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Page 2

My mother was afraid and optimistic and afraid and kind and a Christian woman and afraid. Afraid of my father and afraid of most other things. The brothers and I endured and survived eighteen years each of physical, mental, spiritual and emotional abuse, affection, contorted provision … and fear. Fear that was lightly salted with sympathy from a very few outsiders, and randomly peppered with genuine laughter inside some of our growing up houses. The laughter typically happened when my father was out of town on business.

I was sexually handled or molested or investigated or abused many times as a child. Not by my father, but by people I trusted. People I should have trusted. People that I wanted to trust because I wanted to trust someone. I wanted to be safe someplace. I did not know then that trust was a matter of worthy.
I was beaten and slapped and punished revengefully for things I did do, also for things I didn’t do, and for things that never happened in our world at all because my father had a sad and bad mind and my mother couldn’t stop him from his rages against herself nor her children.

I went to college and got married like most people, except I married a man who lived 5,000 miles away in Scotland. That’s where I got my first genuine escape. He was old school British. Eleven years my senior. I was not immediately aware that he was pretty sure he could change me and fix me and make me more lady-like and more submissive. It took me a few months to realize that he didn’t like much at all about who I was. But I was raised a Baptist, and divorce was an egregious taboo when you are from the Bible belt. So I tried from time to time to be the wife that most misinterpret from the book of Ephesians, somewhere on the right hand side of the Bible.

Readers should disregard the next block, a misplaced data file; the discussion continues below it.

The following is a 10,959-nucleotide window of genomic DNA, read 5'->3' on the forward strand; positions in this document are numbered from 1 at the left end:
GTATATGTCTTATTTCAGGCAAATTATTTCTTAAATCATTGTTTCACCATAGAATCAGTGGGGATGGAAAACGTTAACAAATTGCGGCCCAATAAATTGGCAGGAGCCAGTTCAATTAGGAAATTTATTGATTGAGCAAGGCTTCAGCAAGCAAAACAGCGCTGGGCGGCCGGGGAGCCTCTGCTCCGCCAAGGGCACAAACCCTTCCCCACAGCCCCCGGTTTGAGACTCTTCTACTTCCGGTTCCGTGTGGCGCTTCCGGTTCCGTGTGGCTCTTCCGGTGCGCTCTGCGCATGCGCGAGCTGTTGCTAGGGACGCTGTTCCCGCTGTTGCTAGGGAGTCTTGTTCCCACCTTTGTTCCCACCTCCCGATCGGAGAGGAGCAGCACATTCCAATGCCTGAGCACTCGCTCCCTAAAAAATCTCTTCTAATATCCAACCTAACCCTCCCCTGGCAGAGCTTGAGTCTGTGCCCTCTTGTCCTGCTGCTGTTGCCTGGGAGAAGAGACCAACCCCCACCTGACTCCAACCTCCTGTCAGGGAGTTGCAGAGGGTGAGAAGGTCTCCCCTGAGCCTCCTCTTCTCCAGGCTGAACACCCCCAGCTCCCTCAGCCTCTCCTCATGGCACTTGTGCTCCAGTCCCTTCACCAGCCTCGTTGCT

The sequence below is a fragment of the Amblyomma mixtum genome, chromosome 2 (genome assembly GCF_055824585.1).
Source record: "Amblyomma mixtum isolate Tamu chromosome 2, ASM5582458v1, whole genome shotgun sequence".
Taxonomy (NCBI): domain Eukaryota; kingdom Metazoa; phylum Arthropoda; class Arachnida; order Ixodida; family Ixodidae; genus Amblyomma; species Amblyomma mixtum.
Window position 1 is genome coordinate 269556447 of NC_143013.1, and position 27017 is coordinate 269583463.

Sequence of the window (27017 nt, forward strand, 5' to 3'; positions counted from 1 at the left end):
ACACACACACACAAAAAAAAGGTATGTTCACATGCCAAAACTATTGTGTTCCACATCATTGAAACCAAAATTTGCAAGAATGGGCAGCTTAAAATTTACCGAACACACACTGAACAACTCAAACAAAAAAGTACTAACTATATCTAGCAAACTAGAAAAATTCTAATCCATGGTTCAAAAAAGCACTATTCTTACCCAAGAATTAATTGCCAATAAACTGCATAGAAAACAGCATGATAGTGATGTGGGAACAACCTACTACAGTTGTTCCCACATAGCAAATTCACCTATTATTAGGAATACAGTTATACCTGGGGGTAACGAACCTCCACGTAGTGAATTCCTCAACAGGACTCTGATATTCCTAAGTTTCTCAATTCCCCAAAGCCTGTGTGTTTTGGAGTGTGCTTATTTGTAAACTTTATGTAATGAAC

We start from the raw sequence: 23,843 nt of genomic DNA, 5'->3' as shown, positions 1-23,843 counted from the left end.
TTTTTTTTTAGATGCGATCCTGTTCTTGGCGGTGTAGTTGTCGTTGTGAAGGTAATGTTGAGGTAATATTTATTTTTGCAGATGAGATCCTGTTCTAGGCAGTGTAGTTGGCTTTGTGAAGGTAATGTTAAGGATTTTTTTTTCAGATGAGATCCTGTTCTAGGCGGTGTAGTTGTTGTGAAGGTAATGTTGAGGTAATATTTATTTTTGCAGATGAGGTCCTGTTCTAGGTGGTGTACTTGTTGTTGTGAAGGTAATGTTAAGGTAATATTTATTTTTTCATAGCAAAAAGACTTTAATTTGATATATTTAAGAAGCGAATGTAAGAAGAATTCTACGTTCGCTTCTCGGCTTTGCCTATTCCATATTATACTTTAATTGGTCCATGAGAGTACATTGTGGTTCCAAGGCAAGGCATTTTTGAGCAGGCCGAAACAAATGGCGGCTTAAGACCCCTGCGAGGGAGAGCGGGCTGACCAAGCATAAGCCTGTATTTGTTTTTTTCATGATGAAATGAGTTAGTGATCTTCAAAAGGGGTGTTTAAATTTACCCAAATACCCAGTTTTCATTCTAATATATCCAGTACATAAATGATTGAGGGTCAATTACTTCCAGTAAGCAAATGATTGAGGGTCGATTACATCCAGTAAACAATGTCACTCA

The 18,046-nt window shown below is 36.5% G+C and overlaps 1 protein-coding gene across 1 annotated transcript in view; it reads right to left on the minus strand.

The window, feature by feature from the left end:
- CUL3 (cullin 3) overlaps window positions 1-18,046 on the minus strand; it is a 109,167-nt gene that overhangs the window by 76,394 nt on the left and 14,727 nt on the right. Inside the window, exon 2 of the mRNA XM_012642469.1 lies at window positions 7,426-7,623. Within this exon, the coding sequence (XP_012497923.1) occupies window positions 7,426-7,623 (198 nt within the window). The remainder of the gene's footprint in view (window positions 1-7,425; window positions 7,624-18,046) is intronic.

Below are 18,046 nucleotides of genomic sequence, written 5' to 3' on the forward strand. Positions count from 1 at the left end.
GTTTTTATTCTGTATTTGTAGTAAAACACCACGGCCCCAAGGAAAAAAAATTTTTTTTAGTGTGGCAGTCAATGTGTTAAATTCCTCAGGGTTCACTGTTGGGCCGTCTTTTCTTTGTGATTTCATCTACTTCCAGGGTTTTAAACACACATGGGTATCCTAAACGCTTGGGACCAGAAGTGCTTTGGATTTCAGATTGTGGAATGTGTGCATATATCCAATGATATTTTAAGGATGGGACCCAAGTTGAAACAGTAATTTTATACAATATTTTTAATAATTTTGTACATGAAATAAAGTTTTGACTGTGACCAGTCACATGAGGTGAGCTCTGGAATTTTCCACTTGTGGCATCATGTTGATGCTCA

I lived in the west of Scotland for over seven years. It was unbearably beautiful. My house was over 150 years old, and it was surrounded by the highland hills and very close to a contented, handsome loch. I spent miles and hours and days alone discovering the less seen places. My person inside began what I now know to be a cautious restore to my original perpetual kid self.

Unemployment was very high in the United Kingdom at the time, and I was unable to find a job. So I started an export company that accidentally did very well. We had customers in Baghdad where we shipped our own label whiskey. There was a company in Nigeria where we sold frozen seafood. And then we had several customers in the U.S. who we shipped smoked salmon and fresh seafood to several times a week. That was until everyone lost all their money in the late 1980s and stopped paying their bills.

We went broke and had to sell everything to pay off our debts. I had such a great time with the whole adventure of finding customers and finding products and watching exchange rates and knowing how to fill out the export paperwork and creating brand names and labels. And when it was all over with I was only twenty-nine, so I pretty much just counted it an extraordinary adventure and readied myself for another one like it.